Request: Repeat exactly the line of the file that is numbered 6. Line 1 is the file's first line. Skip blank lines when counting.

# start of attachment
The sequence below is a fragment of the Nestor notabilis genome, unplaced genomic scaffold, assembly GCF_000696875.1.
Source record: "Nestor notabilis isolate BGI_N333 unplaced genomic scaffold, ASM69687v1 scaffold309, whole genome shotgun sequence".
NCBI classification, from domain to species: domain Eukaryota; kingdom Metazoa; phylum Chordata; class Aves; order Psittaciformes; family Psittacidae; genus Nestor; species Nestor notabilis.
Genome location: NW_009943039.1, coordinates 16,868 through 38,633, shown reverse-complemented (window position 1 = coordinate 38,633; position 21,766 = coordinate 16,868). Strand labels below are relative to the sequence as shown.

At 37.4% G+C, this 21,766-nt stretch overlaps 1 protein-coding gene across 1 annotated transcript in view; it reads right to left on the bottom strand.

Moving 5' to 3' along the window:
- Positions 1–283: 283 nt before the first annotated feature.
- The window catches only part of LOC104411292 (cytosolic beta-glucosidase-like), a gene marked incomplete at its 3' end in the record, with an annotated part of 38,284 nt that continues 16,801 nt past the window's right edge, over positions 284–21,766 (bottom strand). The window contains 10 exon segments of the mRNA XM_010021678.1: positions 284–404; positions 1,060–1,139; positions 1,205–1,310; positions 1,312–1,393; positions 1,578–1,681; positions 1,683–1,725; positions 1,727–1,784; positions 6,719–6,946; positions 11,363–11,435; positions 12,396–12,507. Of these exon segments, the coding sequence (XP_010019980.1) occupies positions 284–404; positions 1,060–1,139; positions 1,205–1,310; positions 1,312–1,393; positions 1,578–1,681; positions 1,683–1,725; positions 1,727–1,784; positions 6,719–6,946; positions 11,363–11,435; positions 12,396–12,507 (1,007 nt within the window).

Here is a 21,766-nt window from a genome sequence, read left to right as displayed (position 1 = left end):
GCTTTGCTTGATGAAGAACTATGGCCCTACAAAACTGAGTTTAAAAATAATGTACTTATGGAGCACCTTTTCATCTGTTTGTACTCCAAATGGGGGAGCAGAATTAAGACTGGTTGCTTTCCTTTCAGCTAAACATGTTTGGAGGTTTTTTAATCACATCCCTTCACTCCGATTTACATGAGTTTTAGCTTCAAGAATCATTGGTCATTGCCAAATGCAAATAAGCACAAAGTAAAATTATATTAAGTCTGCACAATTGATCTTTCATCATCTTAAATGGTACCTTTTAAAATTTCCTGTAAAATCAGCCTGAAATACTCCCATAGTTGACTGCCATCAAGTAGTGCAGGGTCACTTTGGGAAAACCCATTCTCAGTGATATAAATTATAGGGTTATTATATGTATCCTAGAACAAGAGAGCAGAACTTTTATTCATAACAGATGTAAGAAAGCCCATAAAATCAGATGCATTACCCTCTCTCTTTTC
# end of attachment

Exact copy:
Moving 5' to 3' along the window: